During 2005, 43,200 Americans were killed in motor vehicle crashes on highways in this country. While less than 5% of those crashes were rollovers, fully 25% of the
fatalities – 10,816 in 2005 – were from rollovers. The vast majority of rollover fatalities and injuries are the result of the roofs crushing down on the passengers – or when the roof crush shatters the side window glass, allowing deadly ejections to occur – and that is a matter of record. In addition to the almost 11,000 fatalities a year from roof crush accidents, in 2005 the total number of quadriplegics in motor vehicle collisions totaled 5,608 according to the National Spinal Cord Injury Statistical Center, which is located in Birmingham, Alabama. A significant number of those are due to roof crush in rollovers.
As pointed out above in the discussion on preemption, the automobile industry is using a federal regulatory agency to eliminate the rights of injured car crash victims to seek justice and compensation for their preventable injuries. It’s abundantly clear that the proposed roof crush standard is dangerously weak and lags behind existing, practical technology. If NHTSA allows the automakers and their powerful lobby to control this issue, the motoring public will continue to be put at great risk in rollover accidents. Some automakers – Volvo, Saab, and Suburu, for example – produce models that offer greater protection in roof crush rollovers than the protection offered by this long-overdue anemic standard that NHTSA is about to issue.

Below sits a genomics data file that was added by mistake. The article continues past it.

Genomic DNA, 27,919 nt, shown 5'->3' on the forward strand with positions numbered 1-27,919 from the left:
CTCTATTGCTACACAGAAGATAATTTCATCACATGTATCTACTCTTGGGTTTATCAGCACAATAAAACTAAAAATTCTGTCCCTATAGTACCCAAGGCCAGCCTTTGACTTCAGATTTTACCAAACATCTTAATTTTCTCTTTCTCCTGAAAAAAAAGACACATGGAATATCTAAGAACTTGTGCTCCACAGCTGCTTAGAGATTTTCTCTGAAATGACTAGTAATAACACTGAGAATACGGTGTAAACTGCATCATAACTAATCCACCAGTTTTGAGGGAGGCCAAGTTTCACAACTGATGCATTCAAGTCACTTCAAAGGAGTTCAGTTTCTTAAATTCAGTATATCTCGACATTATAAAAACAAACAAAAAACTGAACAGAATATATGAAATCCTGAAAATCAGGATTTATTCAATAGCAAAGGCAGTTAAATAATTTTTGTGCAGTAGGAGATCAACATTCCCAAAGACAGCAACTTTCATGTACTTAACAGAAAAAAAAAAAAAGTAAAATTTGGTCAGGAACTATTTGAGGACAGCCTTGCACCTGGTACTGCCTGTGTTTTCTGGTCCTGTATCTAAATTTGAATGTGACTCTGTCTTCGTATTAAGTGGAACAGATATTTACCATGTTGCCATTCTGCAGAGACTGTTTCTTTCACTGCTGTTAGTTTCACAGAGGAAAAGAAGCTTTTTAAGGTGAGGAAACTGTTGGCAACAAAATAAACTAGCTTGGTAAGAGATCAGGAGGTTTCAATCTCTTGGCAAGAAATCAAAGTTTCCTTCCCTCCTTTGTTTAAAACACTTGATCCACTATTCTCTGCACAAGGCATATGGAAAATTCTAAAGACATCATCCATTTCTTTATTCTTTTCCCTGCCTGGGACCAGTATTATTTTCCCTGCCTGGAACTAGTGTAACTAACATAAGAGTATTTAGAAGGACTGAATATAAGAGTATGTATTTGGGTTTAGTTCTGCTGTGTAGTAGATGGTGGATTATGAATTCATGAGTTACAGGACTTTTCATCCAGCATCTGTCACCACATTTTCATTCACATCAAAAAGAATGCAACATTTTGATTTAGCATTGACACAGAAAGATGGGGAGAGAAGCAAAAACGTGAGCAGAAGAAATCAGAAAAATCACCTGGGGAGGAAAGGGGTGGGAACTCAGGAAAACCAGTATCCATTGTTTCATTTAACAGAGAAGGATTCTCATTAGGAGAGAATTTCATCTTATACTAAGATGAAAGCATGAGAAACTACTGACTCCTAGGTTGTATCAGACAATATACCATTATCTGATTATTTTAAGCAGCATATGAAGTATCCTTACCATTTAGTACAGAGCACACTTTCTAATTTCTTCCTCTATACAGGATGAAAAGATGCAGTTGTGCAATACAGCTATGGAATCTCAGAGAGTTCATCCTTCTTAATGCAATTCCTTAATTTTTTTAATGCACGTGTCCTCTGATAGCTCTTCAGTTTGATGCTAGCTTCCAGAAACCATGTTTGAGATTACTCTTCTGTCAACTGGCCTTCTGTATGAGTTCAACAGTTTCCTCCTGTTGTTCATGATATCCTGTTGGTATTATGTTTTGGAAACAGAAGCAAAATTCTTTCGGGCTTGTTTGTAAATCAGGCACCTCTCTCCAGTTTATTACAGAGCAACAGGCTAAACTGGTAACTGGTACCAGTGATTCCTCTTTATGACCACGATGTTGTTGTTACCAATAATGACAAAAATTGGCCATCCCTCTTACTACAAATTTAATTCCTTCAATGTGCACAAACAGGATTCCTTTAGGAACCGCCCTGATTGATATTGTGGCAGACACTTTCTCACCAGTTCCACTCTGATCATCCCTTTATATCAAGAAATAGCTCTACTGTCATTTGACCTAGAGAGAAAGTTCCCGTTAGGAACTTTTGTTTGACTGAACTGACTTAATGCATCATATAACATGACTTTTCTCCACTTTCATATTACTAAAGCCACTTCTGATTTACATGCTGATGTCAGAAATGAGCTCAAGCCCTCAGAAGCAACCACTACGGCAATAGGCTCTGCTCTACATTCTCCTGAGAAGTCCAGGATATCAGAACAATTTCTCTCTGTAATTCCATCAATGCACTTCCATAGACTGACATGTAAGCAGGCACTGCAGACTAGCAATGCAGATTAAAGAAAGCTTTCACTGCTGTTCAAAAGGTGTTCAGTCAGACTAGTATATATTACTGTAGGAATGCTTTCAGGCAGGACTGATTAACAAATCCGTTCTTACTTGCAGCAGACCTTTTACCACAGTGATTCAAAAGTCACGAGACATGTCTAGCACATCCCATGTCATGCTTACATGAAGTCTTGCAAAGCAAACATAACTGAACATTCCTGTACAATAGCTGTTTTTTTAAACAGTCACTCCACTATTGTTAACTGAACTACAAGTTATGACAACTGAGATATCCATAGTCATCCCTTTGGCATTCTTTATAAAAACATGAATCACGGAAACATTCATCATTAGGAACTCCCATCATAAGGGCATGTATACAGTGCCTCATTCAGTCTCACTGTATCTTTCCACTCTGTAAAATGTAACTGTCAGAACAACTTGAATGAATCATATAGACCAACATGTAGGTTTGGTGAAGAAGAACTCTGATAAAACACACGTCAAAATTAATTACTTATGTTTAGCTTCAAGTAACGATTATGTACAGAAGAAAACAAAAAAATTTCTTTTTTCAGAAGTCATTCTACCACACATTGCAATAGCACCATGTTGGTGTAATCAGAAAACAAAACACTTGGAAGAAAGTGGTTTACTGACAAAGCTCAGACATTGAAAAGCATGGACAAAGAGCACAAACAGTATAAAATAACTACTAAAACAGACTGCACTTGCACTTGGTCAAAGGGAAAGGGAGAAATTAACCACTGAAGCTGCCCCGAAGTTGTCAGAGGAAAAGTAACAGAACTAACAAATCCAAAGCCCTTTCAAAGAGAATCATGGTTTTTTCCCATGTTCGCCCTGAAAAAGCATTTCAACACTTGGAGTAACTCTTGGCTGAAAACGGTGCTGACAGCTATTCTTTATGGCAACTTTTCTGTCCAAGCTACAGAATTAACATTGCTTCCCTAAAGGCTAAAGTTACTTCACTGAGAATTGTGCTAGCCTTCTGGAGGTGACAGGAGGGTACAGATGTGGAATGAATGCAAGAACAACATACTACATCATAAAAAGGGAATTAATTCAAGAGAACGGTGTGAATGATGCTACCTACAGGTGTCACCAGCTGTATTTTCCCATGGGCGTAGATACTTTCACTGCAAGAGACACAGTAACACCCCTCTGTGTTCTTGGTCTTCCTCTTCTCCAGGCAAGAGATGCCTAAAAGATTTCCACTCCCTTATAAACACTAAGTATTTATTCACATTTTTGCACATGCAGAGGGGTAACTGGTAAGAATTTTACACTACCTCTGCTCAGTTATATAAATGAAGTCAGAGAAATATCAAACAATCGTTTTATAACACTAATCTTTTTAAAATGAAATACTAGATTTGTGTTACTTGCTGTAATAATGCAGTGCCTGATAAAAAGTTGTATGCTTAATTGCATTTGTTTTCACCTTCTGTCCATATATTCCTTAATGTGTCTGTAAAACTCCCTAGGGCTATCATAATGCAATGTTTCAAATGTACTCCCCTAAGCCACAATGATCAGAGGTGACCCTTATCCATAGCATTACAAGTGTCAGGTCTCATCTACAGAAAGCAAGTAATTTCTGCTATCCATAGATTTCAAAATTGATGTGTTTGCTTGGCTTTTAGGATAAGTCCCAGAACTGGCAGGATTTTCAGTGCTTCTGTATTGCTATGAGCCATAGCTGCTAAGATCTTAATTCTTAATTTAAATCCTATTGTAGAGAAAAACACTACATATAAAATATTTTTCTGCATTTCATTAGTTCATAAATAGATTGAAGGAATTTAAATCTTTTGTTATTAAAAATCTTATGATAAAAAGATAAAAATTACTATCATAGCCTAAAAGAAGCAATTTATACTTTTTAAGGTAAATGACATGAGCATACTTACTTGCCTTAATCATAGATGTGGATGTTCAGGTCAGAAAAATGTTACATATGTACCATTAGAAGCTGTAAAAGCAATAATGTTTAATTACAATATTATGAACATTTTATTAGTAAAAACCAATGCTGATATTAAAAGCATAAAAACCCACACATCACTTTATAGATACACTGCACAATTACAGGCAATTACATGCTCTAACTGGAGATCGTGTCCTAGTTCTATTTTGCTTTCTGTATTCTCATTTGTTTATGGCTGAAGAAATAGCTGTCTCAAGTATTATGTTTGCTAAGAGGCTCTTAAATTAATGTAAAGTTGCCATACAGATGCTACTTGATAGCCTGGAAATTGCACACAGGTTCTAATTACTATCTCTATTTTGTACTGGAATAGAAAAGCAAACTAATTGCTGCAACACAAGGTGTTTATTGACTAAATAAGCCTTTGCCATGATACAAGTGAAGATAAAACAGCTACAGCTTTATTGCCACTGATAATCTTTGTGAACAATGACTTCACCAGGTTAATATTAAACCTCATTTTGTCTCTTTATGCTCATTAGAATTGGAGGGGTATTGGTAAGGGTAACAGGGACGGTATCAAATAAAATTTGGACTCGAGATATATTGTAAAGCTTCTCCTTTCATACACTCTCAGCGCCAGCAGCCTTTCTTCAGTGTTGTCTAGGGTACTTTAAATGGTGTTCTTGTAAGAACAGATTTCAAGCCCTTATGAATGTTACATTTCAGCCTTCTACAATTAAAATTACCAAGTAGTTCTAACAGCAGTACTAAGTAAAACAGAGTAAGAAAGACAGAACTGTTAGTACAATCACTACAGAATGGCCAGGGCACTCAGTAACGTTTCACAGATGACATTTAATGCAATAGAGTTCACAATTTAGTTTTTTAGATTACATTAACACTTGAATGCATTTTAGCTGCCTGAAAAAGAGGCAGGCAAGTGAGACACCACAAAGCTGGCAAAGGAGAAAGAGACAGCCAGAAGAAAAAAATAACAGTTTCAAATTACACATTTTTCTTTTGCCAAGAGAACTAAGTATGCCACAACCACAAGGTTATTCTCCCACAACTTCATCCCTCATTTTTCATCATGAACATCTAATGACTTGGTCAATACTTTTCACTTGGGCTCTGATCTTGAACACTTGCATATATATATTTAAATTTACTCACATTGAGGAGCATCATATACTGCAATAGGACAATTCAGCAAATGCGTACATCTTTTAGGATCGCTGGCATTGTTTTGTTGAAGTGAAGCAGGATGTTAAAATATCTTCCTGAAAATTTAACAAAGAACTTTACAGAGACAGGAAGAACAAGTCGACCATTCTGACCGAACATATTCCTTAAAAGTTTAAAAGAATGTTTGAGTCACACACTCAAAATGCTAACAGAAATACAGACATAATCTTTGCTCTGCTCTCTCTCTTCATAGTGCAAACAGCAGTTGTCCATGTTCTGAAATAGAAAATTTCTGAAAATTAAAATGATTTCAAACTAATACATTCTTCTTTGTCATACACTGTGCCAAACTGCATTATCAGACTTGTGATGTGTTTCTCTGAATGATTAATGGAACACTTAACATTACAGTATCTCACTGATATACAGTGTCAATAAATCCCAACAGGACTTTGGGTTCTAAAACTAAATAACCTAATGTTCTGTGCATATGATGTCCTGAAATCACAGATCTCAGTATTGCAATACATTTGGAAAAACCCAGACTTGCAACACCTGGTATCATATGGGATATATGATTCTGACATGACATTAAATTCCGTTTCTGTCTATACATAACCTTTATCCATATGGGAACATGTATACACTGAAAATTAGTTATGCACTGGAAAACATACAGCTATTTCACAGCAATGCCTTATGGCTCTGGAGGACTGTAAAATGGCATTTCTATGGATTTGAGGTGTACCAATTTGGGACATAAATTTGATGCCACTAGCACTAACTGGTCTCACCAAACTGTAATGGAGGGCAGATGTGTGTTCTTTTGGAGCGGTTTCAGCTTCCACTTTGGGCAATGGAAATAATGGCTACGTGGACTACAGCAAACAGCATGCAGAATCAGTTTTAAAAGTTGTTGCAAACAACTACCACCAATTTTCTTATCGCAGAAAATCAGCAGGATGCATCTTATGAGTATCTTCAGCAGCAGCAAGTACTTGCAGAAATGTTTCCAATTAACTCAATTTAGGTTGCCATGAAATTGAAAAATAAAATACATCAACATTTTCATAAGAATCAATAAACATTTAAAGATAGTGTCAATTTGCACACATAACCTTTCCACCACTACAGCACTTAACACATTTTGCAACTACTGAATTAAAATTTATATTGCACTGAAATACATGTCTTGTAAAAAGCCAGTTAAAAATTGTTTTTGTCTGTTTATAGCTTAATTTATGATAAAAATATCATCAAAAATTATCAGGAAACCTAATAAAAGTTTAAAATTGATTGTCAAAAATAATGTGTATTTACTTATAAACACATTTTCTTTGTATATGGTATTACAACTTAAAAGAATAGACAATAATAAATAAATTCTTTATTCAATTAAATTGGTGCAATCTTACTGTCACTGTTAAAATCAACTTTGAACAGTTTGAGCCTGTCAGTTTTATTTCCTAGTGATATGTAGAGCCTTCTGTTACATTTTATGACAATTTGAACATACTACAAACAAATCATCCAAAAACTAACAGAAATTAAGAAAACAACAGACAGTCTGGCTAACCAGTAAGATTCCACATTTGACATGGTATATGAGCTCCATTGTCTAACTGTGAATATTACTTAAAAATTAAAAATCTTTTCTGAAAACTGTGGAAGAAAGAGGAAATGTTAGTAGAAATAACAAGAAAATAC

The federal government, at the very least, should mandate the best practice in the industry. NHTSA was created in the 1960s to establish technology forcing life-saving safety standards for motor vehicles. The agency has now become little more than an extension of the motor vehicle manufacturers. As a result, when it comes to regulation at NHTSA, it’s a classic example of the “tail wagging the dog.” Only citizen pressure can turn this agency around and set it on its original statutory mission. But Congress must be involved to make this happen. Congress can make NHTSA do right, but that will happen only if public opinion and the resulting pressure forces its members to get involved.
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